3. It’s all “optional”
Okay, maybe not all of – but a lot of it is, including the classes themselves. So much is really just left up to your own discretion in college. Do the homework if you need the practice. Go to recitations if you need the clarification. That kind of a thing. (FYI: I’m a strong believer in always attending class… but that’s a topic for another post). Granted, some classes will have homework count for points, but if it does, it’s likely a depressingly small percentage of your final grade. Ultimately, it comes down to picking your moments. There are going to be times when studying for your French test is more important than getting every question right on your Chem problem set. And that’s okay, so long as you understand the pay off.
4. Grading breakdown
There aren’t nearly as many cushions to your grade as there “should” be… (aka: as I wish there were). Far more emphasis is placed on tests and essays – which you generally are expected to be working towards for a relatively significant amount of time. This can feel really terrifying at times, but it’s all about doing what you can. The worst thing that you can do for yourself is get freaked out; a surprising number of freshmen will, and they’ll either a) choke or b) study WAY more than they need to (sacrificing sleep, meals, and other homework time).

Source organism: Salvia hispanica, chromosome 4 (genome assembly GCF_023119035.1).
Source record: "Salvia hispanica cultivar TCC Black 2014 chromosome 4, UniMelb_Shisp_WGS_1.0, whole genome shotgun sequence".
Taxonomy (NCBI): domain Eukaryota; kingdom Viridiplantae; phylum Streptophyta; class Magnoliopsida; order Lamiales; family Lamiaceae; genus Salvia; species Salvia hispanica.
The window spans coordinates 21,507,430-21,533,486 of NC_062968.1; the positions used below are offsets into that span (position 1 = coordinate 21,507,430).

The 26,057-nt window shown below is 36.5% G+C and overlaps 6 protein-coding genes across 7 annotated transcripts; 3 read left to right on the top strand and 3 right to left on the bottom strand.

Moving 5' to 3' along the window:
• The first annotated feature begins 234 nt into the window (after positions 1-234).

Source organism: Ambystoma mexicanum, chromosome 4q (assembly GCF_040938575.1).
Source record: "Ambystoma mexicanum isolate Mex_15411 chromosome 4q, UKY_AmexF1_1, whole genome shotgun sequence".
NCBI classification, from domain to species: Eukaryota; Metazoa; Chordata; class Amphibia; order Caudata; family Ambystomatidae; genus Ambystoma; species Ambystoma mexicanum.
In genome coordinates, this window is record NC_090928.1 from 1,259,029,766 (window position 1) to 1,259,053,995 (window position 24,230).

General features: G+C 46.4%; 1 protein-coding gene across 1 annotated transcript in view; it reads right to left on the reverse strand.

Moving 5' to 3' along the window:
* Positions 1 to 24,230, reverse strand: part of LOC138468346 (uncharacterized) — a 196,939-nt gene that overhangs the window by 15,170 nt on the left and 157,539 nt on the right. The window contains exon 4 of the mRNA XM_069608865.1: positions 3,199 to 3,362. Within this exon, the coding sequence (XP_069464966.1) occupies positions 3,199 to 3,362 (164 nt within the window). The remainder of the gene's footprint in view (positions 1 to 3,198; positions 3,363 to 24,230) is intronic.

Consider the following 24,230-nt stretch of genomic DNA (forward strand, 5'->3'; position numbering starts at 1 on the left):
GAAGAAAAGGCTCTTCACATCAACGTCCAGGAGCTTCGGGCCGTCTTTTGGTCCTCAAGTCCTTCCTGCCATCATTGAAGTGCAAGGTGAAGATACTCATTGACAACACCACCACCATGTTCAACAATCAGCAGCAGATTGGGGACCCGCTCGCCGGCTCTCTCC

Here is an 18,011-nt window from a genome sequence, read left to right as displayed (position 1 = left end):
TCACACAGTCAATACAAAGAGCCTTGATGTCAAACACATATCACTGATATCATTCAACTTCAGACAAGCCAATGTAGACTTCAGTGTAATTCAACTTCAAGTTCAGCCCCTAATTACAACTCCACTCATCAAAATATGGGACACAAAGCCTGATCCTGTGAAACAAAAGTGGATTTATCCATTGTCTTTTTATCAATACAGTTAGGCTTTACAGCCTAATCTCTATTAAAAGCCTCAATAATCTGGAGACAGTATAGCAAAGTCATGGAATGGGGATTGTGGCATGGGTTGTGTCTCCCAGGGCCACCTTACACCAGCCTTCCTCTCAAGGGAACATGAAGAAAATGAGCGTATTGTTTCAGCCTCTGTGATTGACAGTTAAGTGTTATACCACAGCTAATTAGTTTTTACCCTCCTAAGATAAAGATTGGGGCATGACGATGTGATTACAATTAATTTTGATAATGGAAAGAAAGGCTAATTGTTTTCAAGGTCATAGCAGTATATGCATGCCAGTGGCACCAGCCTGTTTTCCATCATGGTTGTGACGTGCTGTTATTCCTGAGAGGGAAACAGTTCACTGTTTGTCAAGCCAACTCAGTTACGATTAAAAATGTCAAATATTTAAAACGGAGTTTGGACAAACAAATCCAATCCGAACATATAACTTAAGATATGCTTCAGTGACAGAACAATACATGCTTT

While in high school, you will be at such an advantage just in practicing a calm state of mind prior to big exams.
The second part to this is that you should treat every percent like it counts. In high school, an A is pretty much an A (it doesn’t really matter whether there’s a minus or a plus to it). In college, though, those tiny differences will shift in your GPA. And the last thing you want is to have barely missed a cut off due to a lacking “participation” or “assignments” grade.
5. The variability
If you thought that there was a wide variety of teaching styles in high school, wait until you get to college. There can be such a polarity in how your section is run compared to your floor mate in the same class – and all of it, ultimately, comes down to your professor. Some will post power point slides, others will use exceptionally faint white board markers (and assume you can figure it out). Some will gear things to be discussion based, others will just ramble on without clear direction. Some love handouts, others expect everything to be printed on your own time (and budget). Some closely follow the book, others require you to purchase it then proceed to never bring it up.
No matter what combination you wind up with, it will take time to figure things out. Instead of trying to always game “what they are looking for,” it’s best to stick with where you know you can be successful. If you have to take your own notes from the textbook, do so. If you need to talk things through with others, be proactive in forming a review group. It’s never too early to start; the more that you can be clued in to your own study strengths, the better you will be able to adapt to each situation.